Getting vaccinated is the first tangible thing that’s signaled to me that this trip is really going to happen. All of this talk of airplane tickets and accomodations and renting our house is still just that: talk. Today, I have the bruise and sore spot on my right arm to prove that we are leaving in four months. We’ve saved and saved our money, but until yesterday, there has been no financial committment to this trip. I was warned that the vaccinations alone would run us around $400, so this felt like a big step. There was no going back now.
But lo and behold, when we checked in for our appointment, we discovered that the insurance plan through Maikael’s work covers all travel-related vaccines and medications. We were shocked, which was soon followed by a feeling of intense gratitude. On behalf of The Thomas Family, we’d like to say to Maikael’s employer, “Thank you.” So we still have yet to make any financial obligations to this trip — even the plane tickets that will be purchased in the next week are fully refundable — but I’m sure it’s coming soon.
There is a national shortage of the yellow fever vaccine. The vial, which provides up to five doses, must be used within an hour, at which time it becomes inactive. Therefore, the clinic tries to get five people in at the same time to make the most of the vaccine. We shared the lobby with a young UNM student who is preparing to go to Africa to help a team of opthamologists in rural villages; an older gentleman bound for Kenya who loudly shared his “hilarious” story of videotaping large game in Africa; and a woman preparing for a mission trip to Uganda. As always, we were the odd ones out. And it wasn’t your typical doctor’s office conversation. “So tell me, dear, where are you going that has yellow fever?”
They like to make the most of your vaccination visit. The attitude seems to be, “Hey, you’re going to feel like crap whether we give you one vaccine or four, so why not do four today?” After receiving our yellow fever vaccine, Maikael and I stayed behind for our “pre-travel consultation.” I imagine this takes your average traveler about 10 minutes. We emerged two hours later with a ream of paper, a stack of prescriptions, and a gigantic box filled with medicine.
I loved the consultation office. The walls were graced with such cheery poster as, “Asia is wonderful. Japenese encephilitis is not.” There was also a table piled high with fake food, including rubbery-looking green beans, a plastic pork chop, and a very realistic looking tortilla fashioned from a folded round of felt. I tried to prod as to why the faux food was there — something to do with nutritional education, I imagine — but never got a clear answer. Our consultation included not only what vaccines and medicines we would need, but how to handle a wide range of general travel health issues. I now know that there are jellyfish in Australia that kill within three minutes of a sting; how to remove a stingray’s barb using only a tub of scalding water; that a jellyfish stinger can be removed with a razor and shaving cream; how to use iodine to sanitize my salad greens; and that I should poke a hole in the bottom of my bottles of water to avoid them being re-bottled with local water and given to unsuspecting travelers. We also debunked some myths, learning, for example, that rabies shots are NOT given in the chest or stomach as we had always suspected (turns out, that only happened on Lassie — it’s how rabies shots were administered in the 1950s after someone had been bitten by a rabid dog).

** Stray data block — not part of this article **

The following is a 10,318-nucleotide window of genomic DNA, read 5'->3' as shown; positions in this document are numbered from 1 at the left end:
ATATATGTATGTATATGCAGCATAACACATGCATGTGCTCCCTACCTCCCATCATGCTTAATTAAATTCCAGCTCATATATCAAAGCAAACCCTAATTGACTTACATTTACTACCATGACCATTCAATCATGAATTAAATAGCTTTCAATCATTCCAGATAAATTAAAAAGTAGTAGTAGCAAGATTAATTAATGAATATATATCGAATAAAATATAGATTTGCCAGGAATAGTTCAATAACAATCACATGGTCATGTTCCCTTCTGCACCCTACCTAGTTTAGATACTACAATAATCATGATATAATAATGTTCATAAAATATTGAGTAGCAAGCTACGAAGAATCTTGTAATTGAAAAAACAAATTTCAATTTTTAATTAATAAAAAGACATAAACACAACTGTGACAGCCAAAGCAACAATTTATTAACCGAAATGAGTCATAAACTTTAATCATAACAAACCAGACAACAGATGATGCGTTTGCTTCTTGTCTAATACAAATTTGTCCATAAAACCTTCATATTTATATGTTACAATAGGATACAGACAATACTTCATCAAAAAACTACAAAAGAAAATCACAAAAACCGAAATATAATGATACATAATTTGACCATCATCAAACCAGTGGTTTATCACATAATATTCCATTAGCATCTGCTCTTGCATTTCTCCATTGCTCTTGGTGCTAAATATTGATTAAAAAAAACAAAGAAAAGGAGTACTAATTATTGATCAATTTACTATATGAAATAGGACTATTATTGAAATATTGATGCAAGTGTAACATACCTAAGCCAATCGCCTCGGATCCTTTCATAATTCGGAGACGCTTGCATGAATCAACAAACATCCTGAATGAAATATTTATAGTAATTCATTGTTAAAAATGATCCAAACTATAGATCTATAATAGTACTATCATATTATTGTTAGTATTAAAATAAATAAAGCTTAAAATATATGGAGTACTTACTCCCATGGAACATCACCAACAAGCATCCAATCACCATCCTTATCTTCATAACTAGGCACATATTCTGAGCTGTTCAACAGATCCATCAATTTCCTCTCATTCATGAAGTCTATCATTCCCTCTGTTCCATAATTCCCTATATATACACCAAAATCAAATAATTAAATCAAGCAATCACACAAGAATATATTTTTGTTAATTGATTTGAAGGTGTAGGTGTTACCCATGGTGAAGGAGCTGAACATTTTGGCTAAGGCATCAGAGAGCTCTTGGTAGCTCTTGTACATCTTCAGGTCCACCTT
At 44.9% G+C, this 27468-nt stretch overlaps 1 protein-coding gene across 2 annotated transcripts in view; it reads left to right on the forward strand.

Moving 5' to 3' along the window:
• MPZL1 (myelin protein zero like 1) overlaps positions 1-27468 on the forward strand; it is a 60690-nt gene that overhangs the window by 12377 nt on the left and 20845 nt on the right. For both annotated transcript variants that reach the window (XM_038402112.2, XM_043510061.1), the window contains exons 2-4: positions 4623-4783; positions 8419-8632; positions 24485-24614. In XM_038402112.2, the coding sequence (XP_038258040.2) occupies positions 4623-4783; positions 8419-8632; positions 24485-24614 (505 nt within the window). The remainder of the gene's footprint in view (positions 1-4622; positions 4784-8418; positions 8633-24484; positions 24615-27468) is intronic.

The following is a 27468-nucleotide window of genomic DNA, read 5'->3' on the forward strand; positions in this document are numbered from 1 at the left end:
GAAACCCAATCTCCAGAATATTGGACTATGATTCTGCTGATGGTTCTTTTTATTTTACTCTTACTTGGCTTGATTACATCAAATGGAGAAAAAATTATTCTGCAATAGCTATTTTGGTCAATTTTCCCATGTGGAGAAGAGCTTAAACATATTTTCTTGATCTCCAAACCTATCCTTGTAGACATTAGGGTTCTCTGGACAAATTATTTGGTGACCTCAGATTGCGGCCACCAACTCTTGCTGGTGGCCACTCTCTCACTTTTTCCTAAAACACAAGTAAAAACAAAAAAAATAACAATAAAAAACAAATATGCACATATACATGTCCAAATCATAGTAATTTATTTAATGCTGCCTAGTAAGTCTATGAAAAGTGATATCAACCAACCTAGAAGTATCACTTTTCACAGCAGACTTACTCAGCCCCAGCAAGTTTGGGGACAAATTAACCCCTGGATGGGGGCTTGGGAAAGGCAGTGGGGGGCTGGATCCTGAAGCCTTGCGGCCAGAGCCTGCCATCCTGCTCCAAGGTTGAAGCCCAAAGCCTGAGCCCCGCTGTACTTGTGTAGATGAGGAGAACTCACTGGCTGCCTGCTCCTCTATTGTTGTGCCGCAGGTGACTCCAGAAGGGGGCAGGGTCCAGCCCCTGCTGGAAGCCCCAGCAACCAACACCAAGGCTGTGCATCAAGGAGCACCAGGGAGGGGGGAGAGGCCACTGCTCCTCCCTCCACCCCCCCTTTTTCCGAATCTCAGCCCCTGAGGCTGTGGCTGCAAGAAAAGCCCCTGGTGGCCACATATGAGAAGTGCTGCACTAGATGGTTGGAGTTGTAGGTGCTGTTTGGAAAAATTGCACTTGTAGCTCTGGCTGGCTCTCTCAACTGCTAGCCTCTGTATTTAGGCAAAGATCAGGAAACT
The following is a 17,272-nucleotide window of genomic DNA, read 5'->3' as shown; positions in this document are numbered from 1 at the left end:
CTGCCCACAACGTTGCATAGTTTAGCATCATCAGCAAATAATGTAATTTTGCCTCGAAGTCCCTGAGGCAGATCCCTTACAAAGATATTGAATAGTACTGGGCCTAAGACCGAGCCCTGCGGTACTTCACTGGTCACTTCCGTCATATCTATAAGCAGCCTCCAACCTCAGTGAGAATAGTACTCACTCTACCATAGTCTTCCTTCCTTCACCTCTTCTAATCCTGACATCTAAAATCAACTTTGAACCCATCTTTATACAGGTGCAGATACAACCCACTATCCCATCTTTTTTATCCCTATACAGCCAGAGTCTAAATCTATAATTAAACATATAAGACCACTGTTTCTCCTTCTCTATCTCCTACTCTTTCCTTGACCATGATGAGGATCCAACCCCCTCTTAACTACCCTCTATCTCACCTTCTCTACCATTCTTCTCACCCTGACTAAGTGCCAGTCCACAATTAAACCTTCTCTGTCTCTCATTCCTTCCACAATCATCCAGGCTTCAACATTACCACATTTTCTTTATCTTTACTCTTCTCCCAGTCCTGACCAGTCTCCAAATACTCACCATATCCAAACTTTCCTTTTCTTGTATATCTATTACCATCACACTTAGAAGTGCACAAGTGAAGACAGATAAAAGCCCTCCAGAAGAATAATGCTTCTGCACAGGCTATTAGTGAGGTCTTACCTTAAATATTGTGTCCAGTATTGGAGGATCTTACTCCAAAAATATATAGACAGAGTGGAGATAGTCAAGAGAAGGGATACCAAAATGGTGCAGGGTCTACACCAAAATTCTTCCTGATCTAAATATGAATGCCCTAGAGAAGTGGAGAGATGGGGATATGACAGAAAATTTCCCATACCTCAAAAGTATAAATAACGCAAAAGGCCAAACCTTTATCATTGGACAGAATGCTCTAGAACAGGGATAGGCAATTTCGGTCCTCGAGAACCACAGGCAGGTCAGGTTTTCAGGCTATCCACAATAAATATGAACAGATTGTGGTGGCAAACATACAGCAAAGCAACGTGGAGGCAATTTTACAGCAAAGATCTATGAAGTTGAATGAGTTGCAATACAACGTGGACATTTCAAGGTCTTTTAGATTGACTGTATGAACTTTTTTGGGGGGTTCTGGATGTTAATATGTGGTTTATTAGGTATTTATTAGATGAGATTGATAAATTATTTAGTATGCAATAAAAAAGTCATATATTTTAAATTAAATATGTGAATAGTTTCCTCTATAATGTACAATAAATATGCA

In the midst of the consultion, I realized that, depite the amount of preparation for this trip, there’s still so much we don’t know. At one point, the conversation went something like this:
“How long will you be in India?”
“Uh, three weeks? But we’re not really sure.”
“And will you be going to Iguassu Falls when you’re in Argentina?”
“For how long?”
“Uh, maybe three days?”
“How much time will there be between India and Indonesia?”
“Um, well, it depends on if we end up going to India or not. We’re just not sure yet.”
“So how many days between?”
We also discussed our required and recommended vaccinations, which will be administered in a series of doses over the next four weeks. By the time this is all over, we will be BFF with the NM Travel Health Clinic. Our vaccinations will include: Hepatitis A&B, yellow fever, meningitis, rabies, tetanus, polio, and the flu shot. We will also receive oral medication for malaria and, my hands down favorite, typhoid.
The nurse said, “I’m sending you home with the oral typhoid vaccine.” ”Okay,” I’m thinking, as I look around the room, ”where is it?” ”It’s in that box,” she says, pointing to a large shipping box. “And don’t laugh when you get home and open it.” I’m not sure what she means: is a Jack-in-the Box going to pop out or something? But when we get home, her warning is obvious. Packed inside this gigantic box, nestled between the styrofoam walls and ice blocks, are two boxes of typhoid vaccine that I can easily hold between my thumb and pointer finger. We gingerly place them between the yogurt and spaghetti sauce, happy that this journey has really begun.1 comment